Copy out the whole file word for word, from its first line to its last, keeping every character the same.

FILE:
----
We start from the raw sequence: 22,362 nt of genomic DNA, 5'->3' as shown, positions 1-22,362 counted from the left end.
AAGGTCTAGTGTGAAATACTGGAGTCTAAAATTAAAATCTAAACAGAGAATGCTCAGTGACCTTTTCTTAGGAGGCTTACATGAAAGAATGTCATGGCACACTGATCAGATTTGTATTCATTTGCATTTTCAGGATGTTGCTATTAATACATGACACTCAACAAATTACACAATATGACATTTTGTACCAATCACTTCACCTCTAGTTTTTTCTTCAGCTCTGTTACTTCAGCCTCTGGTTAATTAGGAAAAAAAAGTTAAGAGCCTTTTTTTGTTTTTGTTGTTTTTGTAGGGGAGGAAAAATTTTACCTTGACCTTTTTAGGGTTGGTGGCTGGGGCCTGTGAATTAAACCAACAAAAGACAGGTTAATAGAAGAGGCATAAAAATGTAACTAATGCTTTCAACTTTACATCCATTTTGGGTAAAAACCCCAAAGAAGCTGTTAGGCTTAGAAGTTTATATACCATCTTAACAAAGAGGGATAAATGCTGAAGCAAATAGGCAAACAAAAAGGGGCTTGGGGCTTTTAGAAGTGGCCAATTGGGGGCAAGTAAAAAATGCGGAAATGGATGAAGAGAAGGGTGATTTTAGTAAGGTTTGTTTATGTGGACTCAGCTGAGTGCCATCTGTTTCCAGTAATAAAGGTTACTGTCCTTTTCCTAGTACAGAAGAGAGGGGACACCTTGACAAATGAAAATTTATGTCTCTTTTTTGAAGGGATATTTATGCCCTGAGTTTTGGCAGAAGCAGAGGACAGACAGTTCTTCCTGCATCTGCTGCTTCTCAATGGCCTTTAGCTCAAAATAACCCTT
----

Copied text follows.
We start from the raw sequence: 22,362 nt of genomic DNA, 5'->3' as shown, positions 1-22,362 counted from the left end.
AAGGTCTAGTGTGAAATACTGGAGTCTAAAATTAAAATCTAAACAGAGAATGCTCAGTGACCTTTTCTTAGGAGGCTTACATGAAAGAATGTCATGGCACACTGATCAGATTTGTATTCATTTGCATTTTCAGGATGTTGCTATTAATACATGACACTCAACAAATTACACAATATGACATTTTGTACCAATCACTTCACCTCTAGTTTTTTCTTCAGCTCTGTTACTTCAGCCTCTGGTTAATTAGGAAAAAAAAGTTAAGAGCCTTTTTTTGTTTTTGTTGTTTTTGTAGGGGAGGAAAAATTTTACCTTGACCTTTTTAGGGTTGGTGGCTGGGGCCTGTGAATTAAACCAACAAAAGACAGGTTAATAGAAGAGGCATAAAAATGTAACTAATGCTTTCAACTTTACATCCATTTTGGGTAAAAACCCCAAAGAAGCTGTTAGGCTTAGAAGTTTATATACCATCTTAACAAAGAGGGATAAATGCTGAAGCAAATAGGCAAACAAAAAGGGGCTTGGGGCTTTTAGAAGTGGCCAATTGGGGGCAAGTAAAAAATGCGGAAATGGATGAAGAGAAGGGTGATTTTAGTAAGGTTTGTTTATGTGGACTCAGCTGAGTGCCATCTGTTTCCAGTAATAAAGGTTACTGTCCTTTTCCTAGTACAGAAGAGAGGGGACACCTTGACAAATGAAAATTTATGTCTCTTTTTTGAAGGGATATTTATGCCCTGAGTTTTGGCAGAAGCAGAGGACAGACAGTTCTTCCTGCATCTGCTGCTTCTCAATGGCCTTTAGCTCAAAATAACCCTT